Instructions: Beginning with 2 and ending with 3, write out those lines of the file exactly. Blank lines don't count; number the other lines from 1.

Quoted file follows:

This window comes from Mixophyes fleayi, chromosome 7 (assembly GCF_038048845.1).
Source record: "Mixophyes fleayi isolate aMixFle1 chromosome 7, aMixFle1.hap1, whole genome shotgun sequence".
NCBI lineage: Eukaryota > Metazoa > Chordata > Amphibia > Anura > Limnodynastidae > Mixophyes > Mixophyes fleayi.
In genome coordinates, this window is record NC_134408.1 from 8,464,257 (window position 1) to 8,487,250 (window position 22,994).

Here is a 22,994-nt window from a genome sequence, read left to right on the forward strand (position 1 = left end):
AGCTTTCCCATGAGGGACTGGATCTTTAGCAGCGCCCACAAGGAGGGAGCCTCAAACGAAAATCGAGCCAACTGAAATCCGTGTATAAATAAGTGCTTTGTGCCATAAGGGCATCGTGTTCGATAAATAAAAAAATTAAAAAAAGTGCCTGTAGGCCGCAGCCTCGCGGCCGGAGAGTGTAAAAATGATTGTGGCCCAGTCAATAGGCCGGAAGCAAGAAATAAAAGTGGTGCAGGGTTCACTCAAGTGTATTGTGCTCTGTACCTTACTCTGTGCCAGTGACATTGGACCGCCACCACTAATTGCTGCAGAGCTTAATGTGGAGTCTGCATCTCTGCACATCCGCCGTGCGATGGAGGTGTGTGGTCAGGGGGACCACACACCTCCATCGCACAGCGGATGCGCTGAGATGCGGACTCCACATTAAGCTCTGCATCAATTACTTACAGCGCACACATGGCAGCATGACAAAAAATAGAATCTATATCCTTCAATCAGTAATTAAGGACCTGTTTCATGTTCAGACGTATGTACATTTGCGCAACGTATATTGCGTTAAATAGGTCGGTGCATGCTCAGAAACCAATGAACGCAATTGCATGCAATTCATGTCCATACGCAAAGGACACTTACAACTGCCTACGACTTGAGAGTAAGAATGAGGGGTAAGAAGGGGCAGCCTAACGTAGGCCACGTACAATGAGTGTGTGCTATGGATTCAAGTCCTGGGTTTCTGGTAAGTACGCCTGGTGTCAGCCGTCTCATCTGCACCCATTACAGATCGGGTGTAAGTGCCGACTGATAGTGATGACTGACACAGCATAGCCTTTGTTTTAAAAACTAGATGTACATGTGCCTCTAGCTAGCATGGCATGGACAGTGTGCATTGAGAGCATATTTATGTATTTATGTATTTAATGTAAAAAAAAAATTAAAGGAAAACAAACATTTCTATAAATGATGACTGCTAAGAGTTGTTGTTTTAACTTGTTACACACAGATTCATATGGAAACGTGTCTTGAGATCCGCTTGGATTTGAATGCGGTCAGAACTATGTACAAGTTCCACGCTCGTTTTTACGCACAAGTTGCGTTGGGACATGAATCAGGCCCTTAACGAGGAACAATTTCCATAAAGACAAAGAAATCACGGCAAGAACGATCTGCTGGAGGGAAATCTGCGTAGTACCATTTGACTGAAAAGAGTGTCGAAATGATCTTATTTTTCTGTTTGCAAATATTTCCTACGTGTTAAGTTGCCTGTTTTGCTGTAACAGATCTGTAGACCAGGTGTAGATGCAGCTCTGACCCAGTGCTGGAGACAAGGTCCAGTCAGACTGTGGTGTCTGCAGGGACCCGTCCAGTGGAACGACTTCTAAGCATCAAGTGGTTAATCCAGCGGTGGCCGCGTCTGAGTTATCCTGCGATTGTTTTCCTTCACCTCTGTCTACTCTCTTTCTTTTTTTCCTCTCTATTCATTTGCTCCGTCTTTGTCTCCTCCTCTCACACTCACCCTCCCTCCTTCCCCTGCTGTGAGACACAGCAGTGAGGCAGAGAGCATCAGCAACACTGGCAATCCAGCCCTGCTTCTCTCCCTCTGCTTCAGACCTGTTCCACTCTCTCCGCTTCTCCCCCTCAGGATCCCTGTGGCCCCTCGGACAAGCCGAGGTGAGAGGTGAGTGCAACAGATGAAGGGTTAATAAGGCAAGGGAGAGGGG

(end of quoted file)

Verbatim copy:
Source record: "Mixophyes fleayi isolate aMixFle1 chromosome 7, aMixFle1.hap1, whole genome shotgun sequence".
NCBI lineage: Eukaryota > Metazoa > Chordata > Amphibia > Anura > Limnodynastidae > Mixophyes > Mixophyes fleayi.